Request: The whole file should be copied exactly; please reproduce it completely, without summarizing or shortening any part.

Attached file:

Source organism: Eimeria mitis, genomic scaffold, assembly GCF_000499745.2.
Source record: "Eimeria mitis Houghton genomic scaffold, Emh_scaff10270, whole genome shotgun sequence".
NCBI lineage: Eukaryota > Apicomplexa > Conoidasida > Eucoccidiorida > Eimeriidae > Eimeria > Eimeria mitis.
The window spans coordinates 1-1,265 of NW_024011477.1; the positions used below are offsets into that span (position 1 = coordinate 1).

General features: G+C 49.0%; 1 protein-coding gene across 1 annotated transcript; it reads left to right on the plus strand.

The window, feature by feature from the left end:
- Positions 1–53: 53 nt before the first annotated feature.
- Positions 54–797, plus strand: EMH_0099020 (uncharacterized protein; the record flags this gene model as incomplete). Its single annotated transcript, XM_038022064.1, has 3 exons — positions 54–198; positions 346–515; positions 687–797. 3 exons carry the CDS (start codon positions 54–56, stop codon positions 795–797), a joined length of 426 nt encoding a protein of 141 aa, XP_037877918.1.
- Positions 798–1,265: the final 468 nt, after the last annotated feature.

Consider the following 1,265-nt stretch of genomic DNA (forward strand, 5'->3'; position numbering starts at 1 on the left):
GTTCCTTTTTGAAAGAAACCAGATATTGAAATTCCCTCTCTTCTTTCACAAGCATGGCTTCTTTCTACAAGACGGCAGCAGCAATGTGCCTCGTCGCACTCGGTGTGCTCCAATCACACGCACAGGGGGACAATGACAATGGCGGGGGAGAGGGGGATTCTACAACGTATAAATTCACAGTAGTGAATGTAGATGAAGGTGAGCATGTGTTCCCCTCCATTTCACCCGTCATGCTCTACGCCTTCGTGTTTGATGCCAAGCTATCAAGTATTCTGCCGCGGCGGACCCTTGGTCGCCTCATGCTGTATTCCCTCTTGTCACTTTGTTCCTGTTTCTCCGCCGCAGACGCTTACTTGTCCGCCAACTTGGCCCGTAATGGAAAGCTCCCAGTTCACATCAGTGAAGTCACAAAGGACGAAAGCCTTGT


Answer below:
Source organism: Eimeria mitis, genomic scaffold, assembly GCF_000499745.2.
Source record: "Eimeria mitis Houghton genomic scaffold, Emh_scaff10270, whole genome shotgun sequence".
NCBI lineage: Eukaryota > Apicomplexa > Conoidasida > Eucoccidiorida > Eimeriidae > Eimeria > Eimeria mitis.
The window spans coordinates 1-1,265 of NW_024011477.1; the positions used below are offsets into that span (position 1 = coordinate 1).

General features: G+C 49.0%; 1 protein-coding gene across 1 annotated transcript; it reads left to right on the plus strand.

The window, feature by feature from the left end:
- Positions 1–53: 53 nt before the first annotated feature.
- Positions 54–797, plus strand: EMH_0099020 (uncharacterized protein; the record flags this gene model as incomplete). Its single annotated transcript, XM_038022064.1, has 3 exons — positions 54–198; positions 346–515; positions 687–797. 3 exons carry the CDS (start codon positions 54–56, stop codon positions 795–797), a joined length of 426 nt encoding a protein of 141 aa, XP_037877918.1.
- Positions 798–1,265: the final 468 nt, after the last annotated feature.

Consider the following 1,265-nt stretch of genomic DNA (forward strand, 5'->3'; position numbering starts at 1 on the left):
GTTCCTTTTTGAAAGAAACCAGATATTGAAATTCCCTCTCTTCTTTCACAAGCATGGCTTCTTTCTACAAGACGGCAGCAGCAATGTGCCTCGTCGCACTCGGTGTGCTCCAATCACACGCACAGGGGGACAATGACAATGGCGGGGGAGAGGGGGATTCTACAACGTATAAATTCACAGTAGTGAATGTAGATGAAGGTGAGCATGTGTTCCCCTCCATTTCACCCGTCATGCTCTACGCCTTCGTGTTTGATGCCAAGCTATCAAGTATTCTGCCGCGGCGGACCCTTGGTCGCCTCATGCTGTATTCCCTCTTGTCACTTTGTTCCTGTTTCTCCGCCGCAGACGCTTACTTGTCCGCCAACTTGGCCCGTAATGGAAAGCTCCCAGTTCACATCAGTGAAGTCACAAAGGACGAAAGCCTTGT